Contxto – As prominent car-sharing companies like Uber and Lyft prepare for IPOs in the United States, Chinese competitor Didi has something else in mind.

It goes without saying that Latin America represents a huge market for these companies, which is why Didi is spreading like wildfire. After launching in Mexico just a few months ago, the company announced new yet controversial operations in South America.

The ride-hailing app has even started advertising jobs in Peru, Chile and Colombia on its website. Didi officials also launched advertising campaigns for drivers, marketing, crisis management and business operators.

Not only has Didi start the hiring process but also relocated some Chinese executives to Chile and Peru.

Didi versus Uber

Didi Targets South America Despite Regional Competition

As for now, Uber leads the industry across the region. However, this could very well change once the Chinese competitor enters the market.

This isn’t the first time these two giants face have crossed paths. Uber and Didi were already grappling over the Mexican and Brazilian markets, especially after Didi purchased Brazil’s ride-hailing app 99.

Overall, things have been tense between the two enterprises ever since Didi acquired Uber’s Chinese operation, only to kick it out of the country.

Nonetheless, Didi faces a serious backlash in China. Governmental concerns, regulatory problems and recent homicides of passengers concern authorities. Even Didi personnel are leaving China as the company is presumably losing money, at least for now.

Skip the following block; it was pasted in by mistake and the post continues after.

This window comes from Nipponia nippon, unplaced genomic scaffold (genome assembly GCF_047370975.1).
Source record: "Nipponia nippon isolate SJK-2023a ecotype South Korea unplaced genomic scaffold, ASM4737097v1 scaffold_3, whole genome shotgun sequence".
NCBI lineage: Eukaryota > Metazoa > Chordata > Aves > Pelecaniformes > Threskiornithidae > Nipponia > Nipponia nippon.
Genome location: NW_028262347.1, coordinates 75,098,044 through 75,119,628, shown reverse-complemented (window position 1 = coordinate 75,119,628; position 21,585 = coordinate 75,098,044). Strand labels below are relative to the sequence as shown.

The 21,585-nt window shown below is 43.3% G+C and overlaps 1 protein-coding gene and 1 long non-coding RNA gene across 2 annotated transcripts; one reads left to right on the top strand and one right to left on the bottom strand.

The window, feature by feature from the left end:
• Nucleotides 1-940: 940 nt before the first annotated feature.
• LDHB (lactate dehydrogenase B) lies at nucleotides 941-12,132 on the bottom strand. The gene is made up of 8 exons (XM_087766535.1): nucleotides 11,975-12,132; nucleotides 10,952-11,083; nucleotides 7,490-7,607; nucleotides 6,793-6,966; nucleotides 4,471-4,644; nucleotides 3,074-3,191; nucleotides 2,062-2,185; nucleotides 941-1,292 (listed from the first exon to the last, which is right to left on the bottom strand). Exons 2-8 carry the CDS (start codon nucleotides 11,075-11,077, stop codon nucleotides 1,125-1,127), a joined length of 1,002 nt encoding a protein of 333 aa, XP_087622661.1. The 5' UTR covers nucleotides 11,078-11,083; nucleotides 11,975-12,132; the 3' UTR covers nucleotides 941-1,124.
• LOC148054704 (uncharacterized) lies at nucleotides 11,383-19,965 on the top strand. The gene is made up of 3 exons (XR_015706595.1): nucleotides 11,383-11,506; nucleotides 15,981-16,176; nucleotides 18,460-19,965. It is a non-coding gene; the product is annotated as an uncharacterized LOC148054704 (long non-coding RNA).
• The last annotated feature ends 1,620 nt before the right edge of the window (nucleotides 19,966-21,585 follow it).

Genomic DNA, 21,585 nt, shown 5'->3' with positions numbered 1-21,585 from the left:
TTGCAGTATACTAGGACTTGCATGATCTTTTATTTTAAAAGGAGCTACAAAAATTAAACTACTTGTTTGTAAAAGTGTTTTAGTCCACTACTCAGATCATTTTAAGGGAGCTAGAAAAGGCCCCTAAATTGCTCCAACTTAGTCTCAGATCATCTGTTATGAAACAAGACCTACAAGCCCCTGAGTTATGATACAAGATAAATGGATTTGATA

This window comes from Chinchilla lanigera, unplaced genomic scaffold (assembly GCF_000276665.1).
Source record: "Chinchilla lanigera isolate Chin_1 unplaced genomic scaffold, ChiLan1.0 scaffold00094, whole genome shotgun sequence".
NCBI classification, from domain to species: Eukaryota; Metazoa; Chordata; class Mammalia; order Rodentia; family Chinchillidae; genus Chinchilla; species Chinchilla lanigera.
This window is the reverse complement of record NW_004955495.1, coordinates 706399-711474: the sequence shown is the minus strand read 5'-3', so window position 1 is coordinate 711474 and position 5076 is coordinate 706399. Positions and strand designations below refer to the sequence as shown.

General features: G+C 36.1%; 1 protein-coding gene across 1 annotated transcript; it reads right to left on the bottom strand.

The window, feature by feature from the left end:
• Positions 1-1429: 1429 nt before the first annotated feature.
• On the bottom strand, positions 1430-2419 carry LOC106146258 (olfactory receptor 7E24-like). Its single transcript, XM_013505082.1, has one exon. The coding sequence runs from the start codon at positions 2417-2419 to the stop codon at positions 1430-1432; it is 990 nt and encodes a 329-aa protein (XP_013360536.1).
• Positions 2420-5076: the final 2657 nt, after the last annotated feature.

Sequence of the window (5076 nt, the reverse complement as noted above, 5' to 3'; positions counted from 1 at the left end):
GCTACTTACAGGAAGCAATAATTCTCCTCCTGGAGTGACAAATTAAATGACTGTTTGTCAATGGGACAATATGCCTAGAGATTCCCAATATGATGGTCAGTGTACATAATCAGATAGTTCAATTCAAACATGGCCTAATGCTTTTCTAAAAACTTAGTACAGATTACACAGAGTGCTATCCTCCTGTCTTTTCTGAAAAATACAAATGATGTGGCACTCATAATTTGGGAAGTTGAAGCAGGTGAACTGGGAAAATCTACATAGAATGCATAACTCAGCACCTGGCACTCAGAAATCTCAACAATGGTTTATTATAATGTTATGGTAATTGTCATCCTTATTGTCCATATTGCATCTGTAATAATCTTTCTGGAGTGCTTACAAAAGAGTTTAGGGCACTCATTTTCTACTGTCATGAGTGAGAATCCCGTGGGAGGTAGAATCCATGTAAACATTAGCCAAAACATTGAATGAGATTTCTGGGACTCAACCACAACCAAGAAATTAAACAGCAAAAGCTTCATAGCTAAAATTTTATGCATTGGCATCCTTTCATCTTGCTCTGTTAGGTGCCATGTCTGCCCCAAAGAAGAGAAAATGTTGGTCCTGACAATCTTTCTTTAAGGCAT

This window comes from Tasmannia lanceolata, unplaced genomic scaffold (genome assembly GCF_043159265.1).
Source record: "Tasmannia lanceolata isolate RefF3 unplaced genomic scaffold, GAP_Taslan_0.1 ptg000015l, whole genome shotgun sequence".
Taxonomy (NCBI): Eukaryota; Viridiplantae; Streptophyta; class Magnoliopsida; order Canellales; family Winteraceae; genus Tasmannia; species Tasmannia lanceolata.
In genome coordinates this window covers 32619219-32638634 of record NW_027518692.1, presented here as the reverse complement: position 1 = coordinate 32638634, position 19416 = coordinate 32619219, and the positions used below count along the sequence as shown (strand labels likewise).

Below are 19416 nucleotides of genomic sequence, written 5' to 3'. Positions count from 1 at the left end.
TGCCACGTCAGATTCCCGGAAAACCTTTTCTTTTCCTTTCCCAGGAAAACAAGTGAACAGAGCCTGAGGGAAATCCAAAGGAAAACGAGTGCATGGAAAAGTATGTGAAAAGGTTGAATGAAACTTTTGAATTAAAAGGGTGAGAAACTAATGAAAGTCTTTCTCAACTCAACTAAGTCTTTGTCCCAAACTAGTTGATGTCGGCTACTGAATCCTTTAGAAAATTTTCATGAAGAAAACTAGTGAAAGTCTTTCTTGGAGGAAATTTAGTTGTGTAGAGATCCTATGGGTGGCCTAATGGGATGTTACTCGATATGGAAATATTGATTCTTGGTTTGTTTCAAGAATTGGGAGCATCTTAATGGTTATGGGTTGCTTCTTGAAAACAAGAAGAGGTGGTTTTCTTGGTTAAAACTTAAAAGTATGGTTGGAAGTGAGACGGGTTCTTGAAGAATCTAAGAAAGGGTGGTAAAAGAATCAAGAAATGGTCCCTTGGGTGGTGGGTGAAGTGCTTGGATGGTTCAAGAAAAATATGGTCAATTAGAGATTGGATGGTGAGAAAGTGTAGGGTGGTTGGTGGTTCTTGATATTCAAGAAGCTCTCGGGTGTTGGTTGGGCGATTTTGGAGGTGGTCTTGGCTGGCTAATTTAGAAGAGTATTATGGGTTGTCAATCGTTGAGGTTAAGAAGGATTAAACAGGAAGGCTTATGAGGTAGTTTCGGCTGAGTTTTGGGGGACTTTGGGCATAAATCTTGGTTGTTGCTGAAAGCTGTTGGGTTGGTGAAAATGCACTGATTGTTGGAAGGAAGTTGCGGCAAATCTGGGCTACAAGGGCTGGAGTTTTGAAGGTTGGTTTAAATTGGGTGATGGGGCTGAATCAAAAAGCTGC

In Chile, Didi already hired Felipe Contreras, who used to work as a corporate communications chief for Uber Chile. Didi also hired a senior executive from WOM, the telecom company.

Not only does Didi want to compete, but to also lead the market. Who knows if this will ever happen considering Peru, Chile and Colombia are already bombarded with other contenders like Uber, Cabify and Beat.

“We are still in the planning and recruitment phase,” says Felipe Contreras from Didi.


Chile still must pass a regulatory law to properly address these emerging transportation platforms. There have been many issues since Uber’s launch, for example. More and more drivers are getting fined by police for lack of permits or public transport licenses.

What are Uber executives doing? Is simply anyone able to become a driver or what? What happened to their requirements and tests?

Didi’s launch won’t necessarily disrupt this law passing. The company’s executive contends they’re considering every variable.

Like the Chilean government, though, the OIT recently requested these companies to have proper labor contracts with service providers. Detours won’t be stopping any time soon, but I’ll discuss that later. So much to talk about.